At the end of the day, this is a government that takes our environment seriously, unlike the Conservatives. This is a government that understands the importance of the development of our natural resources, and it is a government that recognizes the importance of working with people.

Mackenzie Valley Resource Management ActGovernment Orders

December 3rd, 2018 / 5:10 p.m.
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Conservative

Kevin Waugh Conservative Saskatoon—Grasswood, SK

Madam Speaker, I will be sharing my time with the hon. member for Chilliwack—Hope.

As always, I am honoured to represent the constituents of Saskatoon—Grasswood today in the House as we speak to Bill C-88.

As members may or may not know, I am a member of the indigenous and northern affairs committee, and on October 15 of this year, we undertook a study on northern infrastructure projects and strategies. At the meetings we have heard from federal government officials as well as from territorial and local government officials. We have also heard from indigenous groups and a variety of stakeholder groups. We have learned many interesting things, but the one common theme in all the testimony we have heard for months is that there is a real need for infrastructure in the north. People in the north do not need more rules. People in the north do not need more regulations, and people in the north do not need moratoriums. What they do need is infrastructure.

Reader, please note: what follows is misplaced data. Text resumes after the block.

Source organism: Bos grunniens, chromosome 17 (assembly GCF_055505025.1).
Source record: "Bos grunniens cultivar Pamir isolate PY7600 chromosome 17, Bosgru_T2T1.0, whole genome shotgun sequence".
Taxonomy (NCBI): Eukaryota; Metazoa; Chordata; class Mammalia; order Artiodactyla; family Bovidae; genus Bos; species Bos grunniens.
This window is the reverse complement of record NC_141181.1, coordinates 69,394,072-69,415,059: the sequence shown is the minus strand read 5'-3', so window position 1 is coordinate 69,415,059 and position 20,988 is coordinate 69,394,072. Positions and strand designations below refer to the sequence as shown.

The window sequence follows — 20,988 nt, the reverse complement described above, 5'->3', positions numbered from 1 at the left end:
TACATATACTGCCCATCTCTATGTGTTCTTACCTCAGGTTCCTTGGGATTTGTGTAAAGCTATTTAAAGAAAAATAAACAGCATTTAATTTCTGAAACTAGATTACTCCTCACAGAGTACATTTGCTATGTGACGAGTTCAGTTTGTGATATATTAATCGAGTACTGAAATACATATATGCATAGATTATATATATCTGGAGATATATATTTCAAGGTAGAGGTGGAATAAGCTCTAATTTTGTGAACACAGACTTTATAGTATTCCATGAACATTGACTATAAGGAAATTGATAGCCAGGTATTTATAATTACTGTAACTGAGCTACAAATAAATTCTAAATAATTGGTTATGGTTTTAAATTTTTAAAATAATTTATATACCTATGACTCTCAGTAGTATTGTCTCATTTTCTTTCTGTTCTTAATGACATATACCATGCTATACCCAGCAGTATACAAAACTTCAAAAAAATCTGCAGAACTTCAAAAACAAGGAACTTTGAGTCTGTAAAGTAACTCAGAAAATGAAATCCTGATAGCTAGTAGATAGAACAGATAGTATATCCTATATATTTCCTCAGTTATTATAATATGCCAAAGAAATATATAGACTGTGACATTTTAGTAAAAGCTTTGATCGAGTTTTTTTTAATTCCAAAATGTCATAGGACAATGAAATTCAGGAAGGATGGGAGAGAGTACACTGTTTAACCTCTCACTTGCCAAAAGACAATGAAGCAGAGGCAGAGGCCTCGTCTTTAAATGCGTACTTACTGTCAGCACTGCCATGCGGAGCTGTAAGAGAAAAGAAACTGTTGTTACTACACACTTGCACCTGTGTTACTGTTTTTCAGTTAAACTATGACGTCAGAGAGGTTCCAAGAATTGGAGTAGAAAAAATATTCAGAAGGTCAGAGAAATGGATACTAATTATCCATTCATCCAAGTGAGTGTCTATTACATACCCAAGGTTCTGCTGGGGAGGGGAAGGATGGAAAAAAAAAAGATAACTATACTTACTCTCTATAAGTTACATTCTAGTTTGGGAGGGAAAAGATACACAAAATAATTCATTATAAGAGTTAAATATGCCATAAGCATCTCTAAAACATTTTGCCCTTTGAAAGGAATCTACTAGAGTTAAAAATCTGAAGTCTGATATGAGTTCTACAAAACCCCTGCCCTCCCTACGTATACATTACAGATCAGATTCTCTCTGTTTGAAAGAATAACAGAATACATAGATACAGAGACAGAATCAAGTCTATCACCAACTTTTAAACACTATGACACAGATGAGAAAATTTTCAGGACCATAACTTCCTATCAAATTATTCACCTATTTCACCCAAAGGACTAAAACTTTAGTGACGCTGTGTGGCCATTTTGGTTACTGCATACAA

The members opposite will argue, and we have heard this all day, that Bill C-88 is a remake of a piece of Conservative legislation that received royal assent in 2014 and then faced a court challenge. Bill C-88 still incorporates many of the changes the Conservative legislation made with respect to new environmental enforcement powers and requiring project proponents to cover the cost of the review process. However, it did not carry the weight of a carbon tax, which the current government wants to bring to northern Canada.

The concern from industry, obviously, about the added carbon tax cost and all the new federal environmental red tape, combined with the lack of infrastructure, is that it already costs a lot more to develop a project in the north compared to any temperate location. With the new Liberal regulatory costs, the high business taxes, the carbon tax that is coming in and charging for the cost of the review process, we might as well take out an ad in Bloomberg News saying, “Canada's north is definitely closed for business.”